Controversial visit. Although the main goal is meant to be the festive closing of an expo with the Flemish masters in Budapest, Flemish PM Jan Jambon’s planned side-meeting with Hungarian Prime Minister Viktor Orban next week has drawn criticism from the Belgian opposition, who fear it might send the wrong signal. “The prime minister’s objective is to develop contacts that can be useful to Flanders,” Jambon’s office said. And although Budapest is under pressure in Europe for eroding rule of law, “there is no partisan or ideological interest in this contact,” it added in the statement. (Alexandra Brzozowski |

Also, read the interview with the Belgian health minister “This time Belgium could mine healthcare data instead of coal” conducted by Sarantis Michalopoulos.



Fine Gael’s Leo Varadkar has hit out at Sinn Féin’s stance on taxation and climate change, following an Irish Times poll on Monday (3 February) that had the Republican party in first place. “It is strange to meet people who are going to vote for Sinn Fein because they want lower taxes,” Varadkar said yesterday, adding that Sinn Fein is a party “opposed to the carbon tax.” (Samuel Stolton | Read more about Sinn Féin’s dramatic rise in the polls.



Spanish PM and Catalan president agreed to start dialogue soon. Spain’s socialist PM Pedro Sánchez and Catalan regional president Quim Torra agreed on Thursday to start this month a bilateral “constructive dialogue” to solve the “political conflict” in Catalonia (the Spanish region in the northeast of the Iberian country), as it is described by separatist Torra, EURACTIV’s partner EFE has more.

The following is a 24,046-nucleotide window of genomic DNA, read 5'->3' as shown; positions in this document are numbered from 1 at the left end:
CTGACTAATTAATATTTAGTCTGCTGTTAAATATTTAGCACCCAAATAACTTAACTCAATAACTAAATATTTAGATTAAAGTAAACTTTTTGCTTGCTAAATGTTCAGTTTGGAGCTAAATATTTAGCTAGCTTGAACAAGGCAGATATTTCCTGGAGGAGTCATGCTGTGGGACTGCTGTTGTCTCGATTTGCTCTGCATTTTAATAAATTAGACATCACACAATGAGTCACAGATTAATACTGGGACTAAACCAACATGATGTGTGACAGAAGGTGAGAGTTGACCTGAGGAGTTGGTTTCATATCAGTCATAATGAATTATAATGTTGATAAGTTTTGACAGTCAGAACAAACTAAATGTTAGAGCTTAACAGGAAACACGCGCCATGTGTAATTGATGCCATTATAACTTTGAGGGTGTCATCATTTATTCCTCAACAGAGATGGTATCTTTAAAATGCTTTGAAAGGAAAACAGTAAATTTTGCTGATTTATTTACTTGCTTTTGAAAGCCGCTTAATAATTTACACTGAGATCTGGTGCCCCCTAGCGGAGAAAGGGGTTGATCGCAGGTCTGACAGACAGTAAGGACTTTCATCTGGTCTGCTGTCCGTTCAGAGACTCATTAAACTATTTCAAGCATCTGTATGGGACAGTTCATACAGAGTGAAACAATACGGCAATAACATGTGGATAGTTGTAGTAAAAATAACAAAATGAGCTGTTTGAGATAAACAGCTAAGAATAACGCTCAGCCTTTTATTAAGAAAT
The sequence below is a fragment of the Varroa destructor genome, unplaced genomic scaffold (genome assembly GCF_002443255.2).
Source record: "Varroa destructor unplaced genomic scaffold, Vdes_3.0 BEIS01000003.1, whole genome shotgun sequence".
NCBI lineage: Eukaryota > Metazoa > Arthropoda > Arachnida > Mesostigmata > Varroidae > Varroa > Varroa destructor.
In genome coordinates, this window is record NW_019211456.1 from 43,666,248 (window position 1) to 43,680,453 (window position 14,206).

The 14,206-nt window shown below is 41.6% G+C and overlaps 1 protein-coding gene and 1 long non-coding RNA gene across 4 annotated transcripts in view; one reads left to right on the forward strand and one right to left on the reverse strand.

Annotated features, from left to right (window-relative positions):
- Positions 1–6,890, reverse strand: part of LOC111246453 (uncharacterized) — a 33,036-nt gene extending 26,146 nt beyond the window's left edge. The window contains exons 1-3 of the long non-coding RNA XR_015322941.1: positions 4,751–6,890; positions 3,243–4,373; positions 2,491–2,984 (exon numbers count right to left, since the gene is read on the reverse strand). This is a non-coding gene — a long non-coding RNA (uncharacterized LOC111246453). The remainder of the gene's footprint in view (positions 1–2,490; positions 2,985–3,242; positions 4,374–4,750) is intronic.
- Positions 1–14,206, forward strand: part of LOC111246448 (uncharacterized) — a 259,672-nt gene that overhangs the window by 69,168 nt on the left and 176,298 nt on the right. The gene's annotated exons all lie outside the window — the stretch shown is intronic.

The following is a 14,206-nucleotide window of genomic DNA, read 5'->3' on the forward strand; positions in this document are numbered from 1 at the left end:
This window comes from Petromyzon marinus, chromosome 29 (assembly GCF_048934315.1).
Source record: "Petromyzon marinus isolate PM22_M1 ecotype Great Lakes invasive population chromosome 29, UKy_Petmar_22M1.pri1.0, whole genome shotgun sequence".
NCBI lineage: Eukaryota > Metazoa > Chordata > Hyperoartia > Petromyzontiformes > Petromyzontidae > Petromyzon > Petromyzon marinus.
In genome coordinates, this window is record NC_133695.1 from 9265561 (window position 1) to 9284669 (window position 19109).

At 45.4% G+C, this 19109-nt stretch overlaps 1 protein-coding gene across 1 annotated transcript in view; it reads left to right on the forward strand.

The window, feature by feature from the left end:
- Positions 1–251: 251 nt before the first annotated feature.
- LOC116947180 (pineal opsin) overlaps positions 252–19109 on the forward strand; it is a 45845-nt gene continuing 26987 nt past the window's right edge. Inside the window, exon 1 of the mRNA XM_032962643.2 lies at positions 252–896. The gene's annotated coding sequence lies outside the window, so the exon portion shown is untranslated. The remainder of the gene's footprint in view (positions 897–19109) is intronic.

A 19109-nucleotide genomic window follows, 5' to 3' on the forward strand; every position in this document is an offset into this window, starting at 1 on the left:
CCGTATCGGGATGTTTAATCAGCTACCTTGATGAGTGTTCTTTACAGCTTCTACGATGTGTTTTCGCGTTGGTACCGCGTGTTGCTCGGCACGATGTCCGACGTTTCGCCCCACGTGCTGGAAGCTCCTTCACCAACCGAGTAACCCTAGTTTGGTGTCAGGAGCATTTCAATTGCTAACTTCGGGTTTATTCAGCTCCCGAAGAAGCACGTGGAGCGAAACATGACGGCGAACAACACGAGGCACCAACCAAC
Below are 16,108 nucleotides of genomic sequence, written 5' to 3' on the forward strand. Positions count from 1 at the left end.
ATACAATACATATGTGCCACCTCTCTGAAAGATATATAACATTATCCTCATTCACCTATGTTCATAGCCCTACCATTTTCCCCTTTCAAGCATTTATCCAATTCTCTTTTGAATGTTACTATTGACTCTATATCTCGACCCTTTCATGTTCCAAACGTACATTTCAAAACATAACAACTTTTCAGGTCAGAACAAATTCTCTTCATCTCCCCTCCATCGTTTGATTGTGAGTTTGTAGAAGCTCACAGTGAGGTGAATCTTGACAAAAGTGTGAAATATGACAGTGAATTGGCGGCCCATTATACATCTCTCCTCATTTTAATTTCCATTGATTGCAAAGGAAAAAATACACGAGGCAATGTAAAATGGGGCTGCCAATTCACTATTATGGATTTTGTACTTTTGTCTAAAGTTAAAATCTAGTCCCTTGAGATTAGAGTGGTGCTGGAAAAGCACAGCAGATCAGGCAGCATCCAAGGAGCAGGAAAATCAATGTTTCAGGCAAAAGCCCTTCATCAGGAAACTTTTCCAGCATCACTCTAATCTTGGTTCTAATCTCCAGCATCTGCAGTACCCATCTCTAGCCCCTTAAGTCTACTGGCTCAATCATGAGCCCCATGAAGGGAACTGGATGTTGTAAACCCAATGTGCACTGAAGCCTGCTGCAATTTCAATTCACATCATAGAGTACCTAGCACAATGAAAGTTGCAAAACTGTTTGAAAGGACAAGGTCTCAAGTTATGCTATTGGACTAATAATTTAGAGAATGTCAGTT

Closed due to coronavirus. The new coronavirus might put the production of the Italian-American carmaker Fiat Chrysler (FCA) at risk, as one of their European plants could shut down within two to four weeks if Chinese parts suppliers do not get back to their shifts. “We’ve got one high-risk supply at the moment that we have identified,” FCA chief Mike Manly told the Financial Times. (Gerardo Fortuna)



Commission open to discuss primary surplus targets. European Commissioner for Economy Paolo Gentiloni said on Thursday he was ready to discuss reducing primary surplus targets as of 2021. Read more on Athens-Macedonian News Agency.




‘We must do our utmost to change the budget proposal’. “The next European budget is crucial to us. They have simply proposed a draft that we do not like at all. We must do our utmost to change this,” Czech Prime Minister Andrej Babiš told a conference in Bratislava. The PM defended the position of smaller EU member states, noting that the EU does not just consist of France and Germany. “We have the strongest potential since our people are hard-working. We are not in France, which has a shortened working week,” he added. (Aneta Zachová |